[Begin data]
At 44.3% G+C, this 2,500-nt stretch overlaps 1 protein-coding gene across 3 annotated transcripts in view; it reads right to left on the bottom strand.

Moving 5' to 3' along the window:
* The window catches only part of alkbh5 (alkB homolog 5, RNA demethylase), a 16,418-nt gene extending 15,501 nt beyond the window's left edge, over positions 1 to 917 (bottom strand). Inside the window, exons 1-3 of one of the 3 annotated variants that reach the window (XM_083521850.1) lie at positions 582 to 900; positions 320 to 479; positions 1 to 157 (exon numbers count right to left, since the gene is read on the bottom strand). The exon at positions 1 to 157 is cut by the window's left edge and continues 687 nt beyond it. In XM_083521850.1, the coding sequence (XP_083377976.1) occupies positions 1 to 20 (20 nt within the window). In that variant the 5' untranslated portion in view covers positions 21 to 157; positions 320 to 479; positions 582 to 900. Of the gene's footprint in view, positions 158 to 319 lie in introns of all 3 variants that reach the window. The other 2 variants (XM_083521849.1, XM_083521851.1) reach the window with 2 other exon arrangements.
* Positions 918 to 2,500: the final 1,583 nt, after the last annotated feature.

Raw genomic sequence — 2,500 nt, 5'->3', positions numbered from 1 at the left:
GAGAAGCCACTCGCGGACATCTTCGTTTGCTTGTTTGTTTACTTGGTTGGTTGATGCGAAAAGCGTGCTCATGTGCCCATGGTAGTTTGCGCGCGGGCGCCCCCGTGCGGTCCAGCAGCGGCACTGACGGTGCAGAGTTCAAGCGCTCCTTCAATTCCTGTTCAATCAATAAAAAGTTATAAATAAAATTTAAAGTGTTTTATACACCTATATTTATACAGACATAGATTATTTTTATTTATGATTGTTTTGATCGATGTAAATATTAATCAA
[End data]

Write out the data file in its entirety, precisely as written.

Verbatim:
At 44.3% G+C, this 2,500-nt stretch overlaps 1 protein-coding gene across 3 annotated transcripts in view; it reads right to left on the bottom strand.

Moving 5' to 3' along the window:
* The window catches only part of alkbh5 (alkB homolog 5, RNA demethylase), a 16,418-nt gene extending 15,501 nt beyond the window's left edge, over positions 1 to 917 (bottom strand). Inside the window, exons 1-3 of one of the 3 annotated variants that reach the window (XM_083521850.1) lie at positions 582 to 900; positions 320 to 479; positions 1 to 157 (exon numbers count right to left, since the gene is read on the bottom strand). The exon at positions 1 to 157 is cut by the window's left edge and continues 687 nt beyond it. In XM_083521850.1, the coding sequence (XP_083377976.1) occupies positions 1 to 20 (20 nt within the window). In that variant the 5' untranslated portion in view covers positions 21 to 157; positions 320 to 479; positions 582 to 900. Of the gene's footprint in view, positions 158 to 319 lie in introns of all 3 variants that reach the window. The other 2 variants (XM_083521849.1, XM_083521851.1) reach the window with 2 other exon arrangements.
* Positions 918 to 2,500: the final 1,583 nt, after the last annotated feature.

Raw genomic sequence — 2,500 nt, 5'->3', positions numbered from 1 at the left:
GAGAAGCCACTCGCGGACATCTTCGTTTGCTTGTTTGTTTACTTGGTTGGTTGATGCGAAAAGCGTGCTCATGTGCCCATGGTAGTTTGCGCGCGGGCGCCCCCGTGCGGTCCAGCAGCGGCACTGACGGTGCAGAGTTCAAGCGCTCCTTCAATTCCTGTTCAATCAATAAAAAGTTATAAATAAAATTTAAAGTGTTTTATACACCTATATTTATACAGACATAGATTATTTTTATTTATGATTGTTTTGATCGATGTAAATATTAATCAA